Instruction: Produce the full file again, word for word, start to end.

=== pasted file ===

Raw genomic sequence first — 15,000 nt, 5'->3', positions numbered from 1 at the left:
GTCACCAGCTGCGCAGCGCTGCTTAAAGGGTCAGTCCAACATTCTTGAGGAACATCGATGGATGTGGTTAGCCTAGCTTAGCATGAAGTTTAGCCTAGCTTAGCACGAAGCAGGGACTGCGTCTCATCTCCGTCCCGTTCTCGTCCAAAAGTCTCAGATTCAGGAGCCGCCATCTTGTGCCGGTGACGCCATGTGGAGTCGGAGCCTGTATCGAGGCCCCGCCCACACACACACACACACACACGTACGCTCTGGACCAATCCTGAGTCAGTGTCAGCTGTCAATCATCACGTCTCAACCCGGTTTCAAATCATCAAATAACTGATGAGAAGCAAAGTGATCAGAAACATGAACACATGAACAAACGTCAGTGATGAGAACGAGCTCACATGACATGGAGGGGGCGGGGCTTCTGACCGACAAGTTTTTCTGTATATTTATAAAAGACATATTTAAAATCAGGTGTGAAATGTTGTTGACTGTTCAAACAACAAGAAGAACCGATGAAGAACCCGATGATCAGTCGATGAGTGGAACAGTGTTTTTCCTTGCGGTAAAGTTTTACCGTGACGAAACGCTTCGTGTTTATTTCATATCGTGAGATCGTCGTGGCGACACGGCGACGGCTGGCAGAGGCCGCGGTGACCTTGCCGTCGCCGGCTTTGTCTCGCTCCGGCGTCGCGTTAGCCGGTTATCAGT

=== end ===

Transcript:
Raw genomic sequence first — 15,000 nt, 5'->3', positions numbered from 1 at the left:
GTCACCAGCTGCGCAGCGCTGCTTAAAGGGTCAGTCCAACATTCTTGAGGAACATCGATGGATGTGGTTAGCCTAGCTTAGCATGAAGTTTAGCCTAGCTTAGCACGAAGCAGGGACTGCGTCTCATCTCCGTCCCGTTCTCGTCCAAAAGTCTCAGATTCAGGAGCCGCCATCTTGTGCCGGTGACGCCATGTGGAGTCGGAGCCTGTATCGAGGCCCCGCCCACACACACACACACACACACGTACGCTCTGGACCAATCCTGAGTCAGTGTCAGCTGTCAATCATCACGTCTCAACCCGGTTTCAAATCATCAAATAACTGATGAGAAGCAAAGTGATCAGAAACATGAACACATGAACAAACGTCAGTGATGAGAACGAGCTCACATGACATGGAGGGGGCGGGGCTTCTGACCGACAAGTTTTTCTGTATATTTATAAAAGACATATTTAAAATCAGGTGTGAAATGTTGTTGACTGTTCAAACAACAAGAAGAACCGATGAAGAACCCGATGATCAGTCGATGAGTGGAACAGTGTTTTTCCTTGCGGTAAAGTTTTACCGTGACGAAACGCTTCGTGTTTATTTCATATCGTGAGATCGTCGTGGCGACACGGCGACGGCTGGCAGAGGCCGCGGTGACCTTGCCGTCGCCGGCTTTGTCTCGCTCCGGCGTCGCGTTAGCCGGTTATCAGT